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In 2001, Nike designers saw Stanford University runners cooling down barefoot on the grass infield of the school’s track (their coach thought this improved foot health). It piqued their curiosity, so they dug into the science of it. What they learned, after studying the bare foot in motion on grass for more than a year, was surprising: Immediately, the foot had a more natural foot strike and flexed more, and, over time, runners reaped benefits such as more foot flexibility, better balance and improved strength.

In an attempt to replicate the bare foot as closely as possible, they first created a super-minimal bootie-like prototype of a running shoe that featured silicon pods affixed to a thin, lightweight mesh (it looked more like a ballet slipper than a shoe). The designers thought the Stanford coach would be into it as means of protecting his athletes’ feet if they stepped on a stick, or the landscaper missed a pebble or something, while still letting the foot move naturally.

Though this wasn’t originally intended to be a commercial idea, a few people at Nike saw great opportunity in it. The designers evolved that first prototype into a shoe that encouraged a natural running stride that would be applicable to more runners — and the design process would be an iterative endeavor guided by the latest science. The goal is always to determine how to best allow the foot to move the way it wants to.

Initial designs were inspired by the wooden snake toys that are sliced up to allow the snake to slither. Designs were created by slicing up (siping) the outsole of a running shoe to see if it moved and flexed to feel more dynamic. (It did.) Designers also tinkered with siping on blocks of foam and upper materials. They learned, particularly when playing with the longitudinal siping along the forefoot, that athletes’ feet would react differently to different siping patterns and depths.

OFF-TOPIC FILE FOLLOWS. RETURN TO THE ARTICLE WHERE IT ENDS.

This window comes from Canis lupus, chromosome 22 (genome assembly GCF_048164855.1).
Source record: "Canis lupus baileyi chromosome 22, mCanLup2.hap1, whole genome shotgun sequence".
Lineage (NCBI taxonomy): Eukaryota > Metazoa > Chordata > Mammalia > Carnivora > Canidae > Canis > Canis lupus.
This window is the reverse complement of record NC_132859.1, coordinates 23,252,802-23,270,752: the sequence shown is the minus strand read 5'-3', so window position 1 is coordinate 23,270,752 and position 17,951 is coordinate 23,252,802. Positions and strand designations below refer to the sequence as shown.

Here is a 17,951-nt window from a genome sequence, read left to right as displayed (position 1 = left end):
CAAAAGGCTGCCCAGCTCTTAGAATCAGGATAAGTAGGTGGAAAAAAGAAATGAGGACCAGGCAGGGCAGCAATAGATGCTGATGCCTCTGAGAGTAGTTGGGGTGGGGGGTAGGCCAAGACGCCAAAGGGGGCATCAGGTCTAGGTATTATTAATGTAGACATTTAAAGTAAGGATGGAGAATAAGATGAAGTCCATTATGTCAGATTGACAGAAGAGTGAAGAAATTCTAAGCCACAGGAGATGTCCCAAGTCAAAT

What is Nike Free 2

Free's deep slices let feet flex, splay and move the way they want.

The first Free shoes (a men's and women's running shoe, and men's and women's training shoe, all in 5.0 models) were released in the fall of 2004.

In 2014, reacting to new research that showed that as a foot goes through its motion, the pressure pattern moves like an S curve through the foot strike (and no two curves are the same), designers dramatically revamped the franchise’s outsole design. After testing hundreds of patterns, from stars to circles, dots, diagonal lines and more, they settled on a siping pattern that featured a variety of hexagonal cuts because it enabled more flexibility at odd angles and better accommodated the twisting and turning that takes place during the running motion. 

That unlock was found in NSRL research, which showed that as the foot loads, it expands and contracts on two planes: lengthwise (from heel to toe) and widthwise (across the arch). Until then, Free’s siping only handled the heel-to-toe flexion. 

Wondering if there was a smarter way to design cuts, designers started experimenting with auxetics, which are structures that, when stretched, expand perpendicular to the stretch (essentially, they stretch in two directions). 

Designers played around with various auxetic patterns before landing on the tri-star shape, which resembled the hexagon outsole pattern Free had already established, because they could tune it, to a degree. The splaying, auxetic midsole mimics how the body and foot react to force. It absorbs shock while accounting for the dual-plane expansion in foot size (approximately one size in length and two sizes in width) that occurs throughout an athlete’s foot strike. The multi-directional outsole flexibility closely mimics this changing shape, whether an athlete is moving linearly in running or multi-directionally in training. The resulting flexibility puts the foot, rather than the shoe, in control. The best part: The solution that didn’t require new materials or machines — just new thinking. 

What is Nike Free 1

Sketch of the new Nike Free RN 5.0

Nike’s elite athletes use Free for jogging and low-mileage track workouts. Experts recommend everyday runners to also use Free for low-mileage runs. For 2019, the Nike Free Running Collection returns to its roots, with new design elements that enable a more barefoot-like feel than previous versions.